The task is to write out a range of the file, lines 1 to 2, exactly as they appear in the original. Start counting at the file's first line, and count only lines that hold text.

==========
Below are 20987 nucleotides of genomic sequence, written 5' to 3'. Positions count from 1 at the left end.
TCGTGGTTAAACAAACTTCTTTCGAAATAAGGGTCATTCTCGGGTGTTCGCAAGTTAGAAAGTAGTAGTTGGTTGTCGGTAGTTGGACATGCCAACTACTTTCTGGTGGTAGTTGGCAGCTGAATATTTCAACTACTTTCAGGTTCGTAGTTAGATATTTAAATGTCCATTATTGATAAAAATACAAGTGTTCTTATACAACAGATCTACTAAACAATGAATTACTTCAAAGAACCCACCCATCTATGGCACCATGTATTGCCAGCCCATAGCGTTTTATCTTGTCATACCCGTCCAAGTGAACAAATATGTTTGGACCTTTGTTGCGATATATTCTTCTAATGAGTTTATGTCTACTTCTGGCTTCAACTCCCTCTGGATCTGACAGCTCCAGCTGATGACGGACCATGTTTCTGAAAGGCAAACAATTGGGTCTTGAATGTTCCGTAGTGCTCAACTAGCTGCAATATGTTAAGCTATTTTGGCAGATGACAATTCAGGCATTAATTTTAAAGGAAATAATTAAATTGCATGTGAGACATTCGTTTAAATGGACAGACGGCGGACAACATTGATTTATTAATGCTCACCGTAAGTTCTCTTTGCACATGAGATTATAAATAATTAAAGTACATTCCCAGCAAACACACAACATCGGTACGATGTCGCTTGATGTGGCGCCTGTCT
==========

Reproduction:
Below are 20987 nucleotides of genomic sequence, written 5' to 3'. Positions count from 1 at the left end.
TCGTGGTTAAACAAACTTCTTTCGAAATAAGGGTCATTCTCGGGTGTTCGCAAGTTAGAAAGTAGTAGTTGGTTGTCGGTAGTTGGACATGCCAACTACTTTCTGGTGGTAGTTGGCAGCTGAATATTTCAACTACTTTCAGGTTCGTAGTTAGATATTTAAATGTCCATTATTGATAAAAATACAAGTGTTCTTATACAACAGATCTACTAAACAATGAATTACTTCAAAGAACCCACCCATCTATGGCACCATGTATTGCCAGCCCATAGCGTTTTATCTTGTCATACCCGTCCAAGTGAACAAATATGTTTGGACCTTTGTTGCGATATATTCTTCTAATGAGTTTATGTCTACTTCTGGCTTCAACTCCCTCTGGATCTGACAGCTCCAGCTGATGACGGACCATGTTTCTGAAAGGCAAACAATTGGGTCTTGAATGTTCCGTAGTGCTCAACTAGCTGCAATATGTTAAGCTATTTTGGCAGATGACAATTCAGGCATTAATTTTAAAGGAAATAATTAAATTGCATGTGAGACATTCGTTTAAATGGACAGACGGCGGACAACATTGATTTATTAATGCTCACCGTAAGTTCTCTTTGCACATGAGATTATAAATAATTAAAGTACATTCCCAGCAAACACACAACATCGGTACGATGTCGCTTGATGTGGCGCCTGTCT